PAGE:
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BLOOMBERG: Explorers to Tackle Tougher Fields, Shell's Bannister Says

March 6 (Bloomberg) — Oil and gas explorers are tackling more difficult projects to meet surging global demand for energy, said Gaurdie Banister, an exploration executive at Royal Dutch Shell Plc, Europe's No. 2 oil company.
World energy demand may increase as much as 60 percent by 2030, requiring an investment of $16 trillion in power stations, oil platforms and gas pipelines, according to the Paris-based International Energy Agency. To meet demand, oil companies are contemplating more costly and challenging terrain and undersea areas, Banister said in an interview from Auckland yesterday.
“That's what the future holds: difficult, large, complex projects,'' said Banister, technical vice president for Shell's Asia Pacific exploration activities. “Unless you want to go there, it's going to be tough to be in this business in the future.''
Shell will spend $15 billion this year looking for new large oil and gas fields, or extracting more fuel from its present projects, the company said in December. Among possible exploration sites is New Zealand's Great Southern Basin, which government scientists say may hold the country's largest gas reserves, in deep water south of the country.
Great Southern has the potential to deliver gas finds of five trillion cubic feet, the New Zealand Herald reported in December, citing officials of New Zealand's Crown Minerals unit. Maui has delivered more than 3 trillion cubic feet of gas.
“All I can say about the Great South is that its under evaluation right now for us, so we're going to examine it and try and make a decision later about it,'' Banister said.
By 2009, Shell aims worldwide to have developed projects for an investment decision with the potential to deliver the equivalent of 5 billion of barrels of oil.
Shell and its partners in the $20 billion Sakhalin-2 project in Russia aim to be producing 9.6 million tons of liquefied natural gas a year by 2008. Shell began production from its $3.6 billion Bonga deepwater oil field off Nigeria in November.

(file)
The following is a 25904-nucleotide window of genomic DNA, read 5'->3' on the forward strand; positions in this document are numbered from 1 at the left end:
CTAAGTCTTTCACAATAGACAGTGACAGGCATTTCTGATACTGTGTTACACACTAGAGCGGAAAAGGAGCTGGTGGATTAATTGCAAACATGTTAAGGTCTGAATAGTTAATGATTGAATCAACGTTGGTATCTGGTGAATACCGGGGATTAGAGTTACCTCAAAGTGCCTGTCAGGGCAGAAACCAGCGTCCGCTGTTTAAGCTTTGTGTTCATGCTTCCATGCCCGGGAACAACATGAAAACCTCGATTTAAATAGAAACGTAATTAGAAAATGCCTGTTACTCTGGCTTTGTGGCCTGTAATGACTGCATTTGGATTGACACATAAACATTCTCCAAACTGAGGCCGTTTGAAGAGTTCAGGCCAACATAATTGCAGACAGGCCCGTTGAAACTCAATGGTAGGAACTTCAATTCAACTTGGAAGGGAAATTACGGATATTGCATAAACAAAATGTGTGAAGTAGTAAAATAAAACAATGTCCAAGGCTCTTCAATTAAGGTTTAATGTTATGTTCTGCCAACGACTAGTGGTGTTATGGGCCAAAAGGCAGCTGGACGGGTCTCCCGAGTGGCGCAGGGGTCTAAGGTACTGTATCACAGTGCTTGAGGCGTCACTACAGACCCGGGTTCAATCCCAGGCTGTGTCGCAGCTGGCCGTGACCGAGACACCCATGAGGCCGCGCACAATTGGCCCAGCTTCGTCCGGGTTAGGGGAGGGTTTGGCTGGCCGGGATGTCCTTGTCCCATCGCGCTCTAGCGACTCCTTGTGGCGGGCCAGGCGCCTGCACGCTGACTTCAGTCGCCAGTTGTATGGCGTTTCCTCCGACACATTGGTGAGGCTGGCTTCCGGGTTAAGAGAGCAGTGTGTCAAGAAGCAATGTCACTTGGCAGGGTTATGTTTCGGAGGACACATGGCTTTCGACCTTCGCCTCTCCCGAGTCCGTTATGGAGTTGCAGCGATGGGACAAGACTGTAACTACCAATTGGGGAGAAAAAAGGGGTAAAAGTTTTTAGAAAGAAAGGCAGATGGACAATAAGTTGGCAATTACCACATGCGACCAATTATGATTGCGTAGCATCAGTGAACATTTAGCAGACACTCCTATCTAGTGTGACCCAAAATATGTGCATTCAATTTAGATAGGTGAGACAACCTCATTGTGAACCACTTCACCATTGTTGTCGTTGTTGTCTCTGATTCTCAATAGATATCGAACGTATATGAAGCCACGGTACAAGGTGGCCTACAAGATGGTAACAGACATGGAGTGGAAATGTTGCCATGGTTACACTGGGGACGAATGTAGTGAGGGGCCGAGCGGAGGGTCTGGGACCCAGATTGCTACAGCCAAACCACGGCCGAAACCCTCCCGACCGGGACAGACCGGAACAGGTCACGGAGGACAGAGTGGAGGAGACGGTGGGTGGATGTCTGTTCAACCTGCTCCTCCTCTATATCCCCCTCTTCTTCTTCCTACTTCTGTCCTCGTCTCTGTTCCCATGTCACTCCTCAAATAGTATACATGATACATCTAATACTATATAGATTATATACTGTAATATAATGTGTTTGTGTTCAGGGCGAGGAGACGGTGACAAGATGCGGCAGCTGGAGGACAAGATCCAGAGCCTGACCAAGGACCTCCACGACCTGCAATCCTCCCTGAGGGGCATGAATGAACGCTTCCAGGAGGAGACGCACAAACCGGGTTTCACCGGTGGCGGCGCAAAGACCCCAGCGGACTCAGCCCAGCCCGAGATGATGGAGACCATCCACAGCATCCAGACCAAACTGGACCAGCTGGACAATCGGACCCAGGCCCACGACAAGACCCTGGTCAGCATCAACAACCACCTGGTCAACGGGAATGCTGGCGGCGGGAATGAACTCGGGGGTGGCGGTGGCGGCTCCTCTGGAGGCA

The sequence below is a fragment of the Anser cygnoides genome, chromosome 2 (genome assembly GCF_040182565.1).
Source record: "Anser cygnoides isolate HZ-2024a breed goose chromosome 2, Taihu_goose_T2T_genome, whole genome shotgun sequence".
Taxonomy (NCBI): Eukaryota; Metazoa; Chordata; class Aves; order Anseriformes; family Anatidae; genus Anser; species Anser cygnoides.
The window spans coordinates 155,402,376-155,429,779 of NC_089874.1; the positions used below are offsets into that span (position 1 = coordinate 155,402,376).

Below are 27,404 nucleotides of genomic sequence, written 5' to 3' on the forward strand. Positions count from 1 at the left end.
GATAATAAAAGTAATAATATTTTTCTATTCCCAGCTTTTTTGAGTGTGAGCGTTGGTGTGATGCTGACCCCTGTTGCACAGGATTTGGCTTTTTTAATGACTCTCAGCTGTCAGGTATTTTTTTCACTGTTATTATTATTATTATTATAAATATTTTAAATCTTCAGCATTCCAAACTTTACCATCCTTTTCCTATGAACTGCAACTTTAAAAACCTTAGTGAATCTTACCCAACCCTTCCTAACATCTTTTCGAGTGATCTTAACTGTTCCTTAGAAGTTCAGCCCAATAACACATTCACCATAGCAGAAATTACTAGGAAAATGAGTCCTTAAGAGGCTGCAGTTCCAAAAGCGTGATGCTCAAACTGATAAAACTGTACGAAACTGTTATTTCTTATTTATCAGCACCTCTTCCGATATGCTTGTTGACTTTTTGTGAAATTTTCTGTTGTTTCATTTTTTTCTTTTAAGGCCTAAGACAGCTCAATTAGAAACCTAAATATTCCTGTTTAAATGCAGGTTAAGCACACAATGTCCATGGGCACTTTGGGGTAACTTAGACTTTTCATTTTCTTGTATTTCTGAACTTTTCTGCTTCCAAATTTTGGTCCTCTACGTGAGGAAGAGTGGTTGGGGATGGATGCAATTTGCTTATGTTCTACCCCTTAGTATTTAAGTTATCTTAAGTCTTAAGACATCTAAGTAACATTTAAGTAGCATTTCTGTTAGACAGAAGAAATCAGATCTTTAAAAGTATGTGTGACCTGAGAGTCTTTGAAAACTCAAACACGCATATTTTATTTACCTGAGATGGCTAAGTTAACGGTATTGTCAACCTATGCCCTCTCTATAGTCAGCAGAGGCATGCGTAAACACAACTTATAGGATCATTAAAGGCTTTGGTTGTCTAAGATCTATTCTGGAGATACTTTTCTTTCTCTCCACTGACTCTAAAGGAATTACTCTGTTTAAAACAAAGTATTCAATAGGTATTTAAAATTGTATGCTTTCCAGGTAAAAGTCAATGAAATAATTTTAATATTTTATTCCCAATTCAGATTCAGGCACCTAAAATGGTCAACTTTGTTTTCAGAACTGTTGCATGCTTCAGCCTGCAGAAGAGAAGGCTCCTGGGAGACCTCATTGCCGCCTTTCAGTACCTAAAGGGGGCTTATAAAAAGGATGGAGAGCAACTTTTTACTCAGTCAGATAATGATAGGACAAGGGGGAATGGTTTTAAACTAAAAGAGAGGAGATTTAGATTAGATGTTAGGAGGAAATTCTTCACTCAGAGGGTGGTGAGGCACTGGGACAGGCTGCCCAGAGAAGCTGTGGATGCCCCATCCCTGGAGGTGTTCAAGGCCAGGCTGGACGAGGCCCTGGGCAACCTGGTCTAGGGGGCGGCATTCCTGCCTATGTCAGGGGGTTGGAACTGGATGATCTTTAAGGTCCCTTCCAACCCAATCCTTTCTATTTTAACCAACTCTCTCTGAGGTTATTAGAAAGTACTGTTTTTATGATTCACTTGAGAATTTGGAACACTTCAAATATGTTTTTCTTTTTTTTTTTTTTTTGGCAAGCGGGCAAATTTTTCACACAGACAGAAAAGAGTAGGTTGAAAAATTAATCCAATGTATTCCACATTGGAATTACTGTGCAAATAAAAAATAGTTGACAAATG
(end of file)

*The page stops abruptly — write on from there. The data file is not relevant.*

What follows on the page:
Developing those so-called “big cat'' projects, which aim to deliver Shell at least the equivalent of 100 million barrels of oil, depends on new technology to be viable, Banister said.
Still, that technology can be used worldwide and can be used to extract more fuel from existing fields, he said. It is also key to meeting the company's goal of keeping its projects among the cheapest quarter of fields operating.
In the Pohokura field off New Zealand's Taranaki coast, Shell has drilled a 7 kilometer well, the nation's longest, from on shore. Not only did that save the cost of as many as three offshore gas wells, it will also lower the ongoing cost of running the field.
“It's the difference between being economic and not being economic,'' said Banister, who is in New Zealand for the nation's biennial petroleum conference.
Shell, the biggest oil and gas producer in New Zealand, is developing Pohokura to replace output from the dwindling Maui field, the country's biggest gas resource.
The run down of Maui, and a lack of new finds, has prompted New Zealand power generators Contact Energy Ltd. and Genesis Power Ltd. to consider importing LNG from 2011 when the country's rising energy demand is expected to outstrip gas deliveries from domestic fields.
Short-term measures Shell is taking to fill that gap include two new wells it is drilling in Maui to extend the life of the 25-year-old field beyond 2009.
It will also look at using techniques it developed in North America and at Changbei in China to speed up the flow of gas from New Zealand's onshore Kapuni field, Banister said.
To contact the reporter on this story:
Gavin Evans in Wellington at

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